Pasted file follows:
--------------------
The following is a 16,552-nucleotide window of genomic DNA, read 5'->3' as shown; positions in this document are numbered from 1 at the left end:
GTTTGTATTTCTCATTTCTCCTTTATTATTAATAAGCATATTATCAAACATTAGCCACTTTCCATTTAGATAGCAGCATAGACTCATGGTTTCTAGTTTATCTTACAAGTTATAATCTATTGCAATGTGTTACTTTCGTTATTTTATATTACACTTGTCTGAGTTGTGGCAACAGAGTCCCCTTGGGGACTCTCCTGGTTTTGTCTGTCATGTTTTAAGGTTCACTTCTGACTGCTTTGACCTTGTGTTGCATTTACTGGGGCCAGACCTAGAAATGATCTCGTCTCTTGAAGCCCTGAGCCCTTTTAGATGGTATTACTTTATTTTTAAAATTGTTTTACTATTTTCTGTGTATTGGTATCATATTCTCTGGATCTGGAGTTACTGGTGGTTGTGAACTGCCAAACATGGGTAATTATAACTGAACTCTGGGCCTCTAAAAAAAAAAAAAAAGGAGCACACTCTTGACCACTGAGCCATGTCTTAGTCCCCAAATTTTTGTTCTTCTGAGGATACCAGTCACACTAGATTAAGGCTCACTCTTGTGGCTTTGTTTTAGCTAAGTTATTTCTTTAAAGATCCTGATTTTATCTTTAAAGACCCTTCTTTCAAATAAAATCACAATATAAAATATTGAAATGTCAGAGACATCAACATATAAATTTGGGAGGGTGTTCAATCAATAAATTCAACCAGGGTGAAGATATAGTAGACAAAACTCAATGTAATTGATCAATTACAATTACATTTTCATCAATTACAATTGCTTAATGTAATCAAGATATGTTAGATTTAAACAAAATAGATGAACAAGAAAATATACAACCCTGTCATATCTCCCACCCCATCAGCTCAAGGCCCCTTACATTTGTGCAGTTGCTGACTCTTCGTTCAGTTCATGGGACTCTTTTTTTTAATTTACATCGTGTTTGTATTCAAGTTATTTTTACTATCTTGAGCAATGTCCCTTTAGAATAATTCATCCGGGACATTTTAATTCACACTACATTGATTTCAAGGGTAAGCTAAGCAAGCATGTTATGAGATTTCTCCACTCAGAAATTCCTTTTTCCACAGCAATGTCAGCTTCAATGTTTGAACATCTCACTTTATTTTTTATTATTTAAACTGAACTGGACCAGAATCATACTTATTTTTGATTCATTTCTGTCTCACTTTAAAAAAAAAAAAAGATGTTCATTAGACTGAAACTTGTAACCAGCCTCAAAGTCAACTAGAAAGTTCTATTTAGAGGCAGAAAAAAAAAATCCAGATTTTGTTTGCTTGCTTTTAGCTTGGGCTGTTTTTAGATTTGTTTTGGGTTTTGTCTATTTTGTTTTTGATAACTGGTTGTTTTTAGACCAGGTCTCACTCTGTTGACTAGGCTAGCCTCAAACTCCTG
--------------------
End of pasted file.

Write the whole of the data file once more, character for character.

The following is a 16,552-nucleotide window of genomic DNA, read 5'->3' as shown; positions in this document are numbered from 1 at the left end:
GTTTGTATTTCTCATTTCTCCTTTATTATTAATAAGCATATTATCAAACATTAGCCACTTTCCATTTAGATAGCAGCATAGACTCATGGTTTCTAGTTTATCTTACAAGTTATAATCTATTGCAATGTGTTACTTTCGTTATTTTATATTACACTTGTCTGAGTTGTGGCAACAGAGTCCCCTTGGGGACTCTCCTGGTTTTGTCTGTCATGTTTTAAGGTTCACTTCTGACTGCTTTGACCTTGTGTTGCATTTACTGGGGCCAGACCTAGAAATGATCTCGTCTCTTGAAGCCCTGAGCCCTTTTAGATGGTATTACTTTATTTTTAAAATTGTTTTACTATTTTCTGTGTATTGGTATCATATTCTCTGGATCTGGAGTTACTGGTGGTTGTGAACTGCCAAACATGGGTAATTATAACTGAACTCTGGGCCTCTAAAAAAAAAAAAAAAGGAGCACACTCTTGACCACTGAGCCATGTCTTAGTCCCCAAATTTTTGTTCTTCTGAGGATACCAGTCACACTAGATTAAGGCTCACTCTTGTGGCTTTGTTTTAGCTAAGTTATTTCTTTAAAGATCCTGATTTTATCTTTAAAGACCCTTCTTTCAAATAAAATCACAATATAAAATATTGAAATGTCAGAGACATCAACATATAAATTTGGGAGGGTGTTCAATCAATAAATTCAACCAGGGTGAAGATATAGTAGACAAAACTCAATGTAATTGATCAATTACAATTACATTTTCATCAATTACAATTGCTTAATGTAATCAAGATATGTTAGATTTAAACAAAATAGATGAACAAGAAAATATACAACCCTGTCATATCTCCCACCCCATCAGCTCAAGGCCCCTTACATTTGTGCAGTTGCTGACTCTTCGTTCAGTTCATGGGACTCTTTTTTTTAATTTACATCGTGTTTGTATTCAAGTTATTTTTACTATCTTGAGCAATGTCCCTTTAGAATAATTCATCCGGGACATTTTAATTCACACTACATTGATTTCAAGGGTAAGCTAAGCAAGCATGTTATGAGATTTCTCCACTCAGAAATTCCTTTTTCCACAGCAATGTCAGCTTCAATGTTTGAACATCTCACTTTATTTTTTATTATTTAAACTGAACTGGACCAGAATCATACTTATTTTTGATTCATTTCTGTCTCACTTTAAAAAAAAAAAAAGATGTTCATTAGACTGAAACTTGTAACCAGCCTCAAAGTCAACTAGAAAGTTCTATTTAGAGGCAGAAAAAAAAAATCCAGATTTTGTTTGCTTGCTTTTAGCTTGGGCTGTTTTTAGATTTGTTTTGGGTTTTGTCTATTTTGTTTTTGATAACTGGTTGTTTTTAGACCAGGTCTCACTCTGTTGACTAGGCTAGCCTCAAACTCCTG